The Audi R8 V10 has stonking performance and a soundtrack straight from petrolhead heaven. It’s well built and easy to drive, but can’t match alternatives’ exclusivity
Audi has a habit for building excellent cars that are sometimes, well, a little too clinical to be exciting. However, the Audi R8 comfortably bucks that trend. It is the (super) car that proves Audi knows how to have fun and it packs a huge mid-mounted V10 petrol engine that it shares with the Lamborghini Huracan.
The current version of the Audi R8 has been with us since 2015 but got a subtle refresh in 2018, most easily spotted by the small horizontal air vents that run along the top of its grille. Under the skin, the car’s steering, suspension and brakes have been tweaked, power’s up, and, instead of the more potent version being called the R8 V10 Plus, it’s now named the R8 V10 Performance.
And ‘performance’ is exactly what you get. In raw numbers this, the top-of-the-range R8, gets from 0-62mph in just 3.1 seconds and will keep banging through it’s seven-speed DSG gearbox until it screams to a healthy 205mph. In a word – it’s ‘quick’ but unlike turbocharged cars from Porsche and McLaren, the Audi needs to be worked to experience it at its rabid best – expect fuel economy to drop well below 20mpg as a result.
Cornering quickly requires less effort. The Audi R8 doesn’t have steering that gives you the unwithering confidence of the best systems but it’s quick and responsive, and the shear grip on offer makes it easy to place in corners.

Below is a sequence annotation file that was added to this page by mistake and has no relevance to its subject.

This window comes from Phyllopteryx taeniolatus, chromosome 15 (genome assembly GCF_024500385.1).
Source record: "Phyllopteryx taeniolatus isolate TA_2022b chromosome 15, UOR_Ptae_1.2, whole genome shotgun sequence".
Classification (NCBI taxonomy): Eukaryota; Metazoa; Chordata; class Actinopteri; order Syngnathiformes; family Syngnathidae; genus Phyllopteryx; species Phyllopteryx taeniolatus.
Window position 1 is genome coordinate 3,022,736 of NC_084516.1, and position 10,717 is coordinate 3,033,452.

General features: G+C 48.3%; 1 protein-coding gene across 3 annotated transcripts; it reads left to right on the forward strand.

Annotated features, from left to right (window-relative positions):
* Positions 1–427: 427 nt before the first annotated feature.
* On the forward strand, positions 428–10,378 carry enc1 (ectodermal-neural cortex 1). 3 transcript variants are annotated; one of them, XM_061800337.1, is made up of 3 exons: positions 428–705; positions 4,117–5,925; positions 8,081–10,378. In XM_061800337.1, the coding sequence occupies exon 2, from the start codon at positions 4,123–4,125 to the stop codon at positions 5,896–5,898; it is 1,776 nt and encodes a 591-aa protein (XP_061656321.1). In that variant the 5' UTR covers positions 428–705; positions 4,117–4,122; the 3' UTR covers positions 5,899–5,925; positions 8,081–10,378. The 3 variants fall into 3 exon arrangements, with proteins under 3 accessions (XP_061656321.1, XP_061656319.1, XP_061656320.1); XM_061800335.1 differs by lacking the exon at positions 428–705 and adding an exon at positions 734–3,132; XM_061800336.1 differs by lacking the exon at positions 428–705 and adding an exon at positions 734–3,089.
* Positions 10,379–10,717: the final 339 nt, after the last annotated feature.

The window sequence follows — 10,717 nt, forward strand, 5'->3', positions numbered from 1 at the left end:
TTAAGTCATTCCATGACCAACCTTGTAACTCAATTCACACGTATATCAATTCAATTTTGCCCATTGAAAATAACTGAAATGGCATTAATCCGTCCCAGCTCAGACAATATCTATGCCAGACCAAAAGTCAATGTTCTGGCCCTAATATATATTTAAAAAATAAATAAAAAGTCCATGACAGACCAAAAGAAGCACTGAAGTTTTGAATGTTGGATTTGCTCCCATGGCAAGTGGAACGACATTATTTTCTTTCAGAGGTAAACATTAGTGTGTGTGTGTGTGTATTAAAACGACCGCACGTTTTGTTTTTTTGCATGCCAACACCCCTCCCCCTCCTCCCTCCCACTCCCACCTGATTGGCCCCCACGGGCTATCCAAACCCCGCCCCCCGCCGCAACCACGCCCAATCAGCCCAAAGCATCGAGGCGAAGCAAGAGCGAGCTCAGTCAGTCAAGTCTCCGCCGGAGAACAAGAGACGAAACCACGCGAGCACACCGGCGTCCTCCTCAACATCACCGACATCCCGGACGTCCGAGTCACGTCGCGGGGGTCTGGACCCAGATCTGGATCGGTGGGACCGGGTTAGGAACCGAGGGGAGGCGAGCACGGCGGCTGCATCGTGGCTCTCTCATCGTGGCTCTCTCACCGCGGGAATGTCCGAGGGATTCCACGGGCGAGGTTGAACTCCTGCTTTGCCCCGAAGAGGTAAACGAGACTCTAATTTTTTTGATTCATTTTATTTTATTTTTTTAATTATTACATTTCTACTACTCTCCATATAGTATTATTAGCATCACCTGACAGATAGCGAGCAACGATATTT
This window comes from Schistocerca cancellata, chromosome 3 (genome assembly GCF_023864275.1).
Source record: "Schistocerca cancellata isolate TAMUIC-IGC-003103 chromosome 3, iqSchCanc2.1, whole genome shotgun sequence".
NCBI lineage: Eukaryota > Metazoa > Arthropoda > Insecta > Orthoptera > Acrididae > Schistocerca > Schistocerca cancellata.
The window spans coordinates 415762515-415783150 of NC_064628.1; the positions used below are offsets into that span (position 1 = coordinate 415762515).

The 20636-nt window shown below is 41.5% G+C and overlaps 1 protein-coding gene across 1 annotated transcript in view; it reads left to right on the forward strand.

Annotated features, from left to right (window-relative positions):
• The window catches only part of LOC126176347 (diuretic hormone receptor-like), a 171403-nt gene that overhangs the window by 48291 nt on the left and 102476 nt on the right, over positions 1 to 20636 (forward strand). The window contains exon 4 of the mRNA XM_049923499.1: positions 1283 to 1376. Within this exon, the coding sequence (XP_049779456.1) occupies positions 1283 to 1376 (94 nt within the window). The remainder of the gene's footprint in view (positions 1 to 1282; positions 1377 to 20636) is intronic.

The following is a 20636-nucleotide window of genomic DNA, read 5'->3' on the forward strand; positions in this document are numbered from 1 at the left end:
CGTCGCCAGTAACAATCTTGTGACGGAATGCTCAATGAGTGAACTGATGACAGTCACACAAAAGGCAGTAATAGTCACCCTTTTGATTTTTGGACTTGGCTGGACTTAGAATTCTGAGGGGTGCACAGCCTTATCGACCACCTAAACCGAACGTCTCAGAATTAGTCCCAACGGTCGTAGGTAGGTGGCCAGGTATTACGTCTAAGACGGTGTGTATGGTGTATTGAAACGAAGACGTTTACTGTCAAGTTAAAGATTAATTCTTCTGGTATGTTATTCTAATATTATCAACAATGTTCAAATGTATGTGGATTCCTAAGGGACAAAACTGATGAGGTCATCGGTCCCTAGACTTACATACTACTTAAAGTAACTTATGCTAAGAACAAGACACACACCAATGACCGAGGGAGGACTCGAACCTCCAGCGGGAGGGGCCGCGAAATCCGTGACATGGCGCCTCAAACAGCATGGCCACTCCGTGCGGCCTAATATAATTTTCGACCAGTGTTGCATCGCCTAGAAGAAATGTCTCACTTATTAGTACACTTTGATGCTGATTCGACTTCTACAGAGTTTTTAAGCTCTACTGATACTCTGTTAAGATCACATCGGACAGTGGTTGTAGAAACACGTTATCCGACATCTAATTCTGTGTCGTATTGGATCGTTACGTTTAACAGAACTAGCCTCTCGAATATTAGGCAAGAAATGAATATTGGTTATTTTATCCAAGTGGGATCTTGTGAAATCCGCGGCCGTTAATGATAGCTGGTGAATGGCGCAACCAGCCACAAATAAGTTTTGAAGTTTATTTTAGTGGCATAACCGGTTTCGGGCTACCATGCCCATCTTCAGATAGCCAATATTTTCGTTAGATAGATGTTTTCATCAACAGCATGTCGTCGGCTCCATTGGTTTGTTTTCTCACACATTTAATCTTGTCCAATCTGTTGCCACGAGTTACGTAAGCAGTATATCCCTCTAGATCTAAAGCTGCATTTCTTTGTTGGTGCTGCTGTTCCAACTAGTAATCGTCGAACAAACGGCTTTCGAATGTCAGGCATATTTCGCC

Four-wheel drive comes as standard. When driving steadily, it sends power to the back wheels but, if needed, it can redistribute it to the front tyres, helping you fire out of corners like you’re sitting on top of a petrol-powered catapult.
With its propensity to go quick more or less anywhere, it’s good to know the Audi R8 has strong brakes as standard. However, the Performance comes as standard with carbon ceramic discs with huge six-pot front calipers. They can stand up to heavy braking on track and software revisions mean the V10 Performance pulls up five meters shorter than the old Plus model when stopping from 124mph (200km/h).
The Audi R8 V10 Performance has a heavy metal soundtrack that makes all other supercars sound like they belong on the early rounds of X Factor
But, while the Audi R8 can put a smile on your face wider than a Cheshire Cat on laughing gas, it’s also a car you can live with every day.
For one, the interior’s as well designed and logical as any other Audi. True, it doesn’t ooze exotica quite like a Ferrari’s cabin, but it certainly feels much better screwed together.
The infotainment system is also miles better than you’ll get in most supercars. The huge Virtual Cockpit Display behind the steering wheel doesn’t have the ‘wow’ factor it used to – even the entry-level Audi A1 gets it now – but it still works well and looks great. And you now get a reversing camera, Apple CarPlay and Android Auto as standard.
Practicality is one area where you do have to make compromises, though, because the R8 is a strict two-seater that lacks a proper boot. That said, two of you will have no trouble getting comfortable in the supportive seats and you’ll find the Audi R8 V10 Performance is surprisingly easy to see out of for a supercar.
Up front, where you’d expect to see an engine, you’ll discover the R8’s ‘frunk’ that, along with the space behind the seats, should give you enough room for a week away, so long as you pack relatively light and take soft bags.
So, practicality is not the R8’s strong point, but then that’s not why you buy a supercar. What it needs to do (be savagely fast, intoxicating to drive and downright desirable to own) it does very well, with the added bonus that it’s a car that can easily handle the day-to-day grind.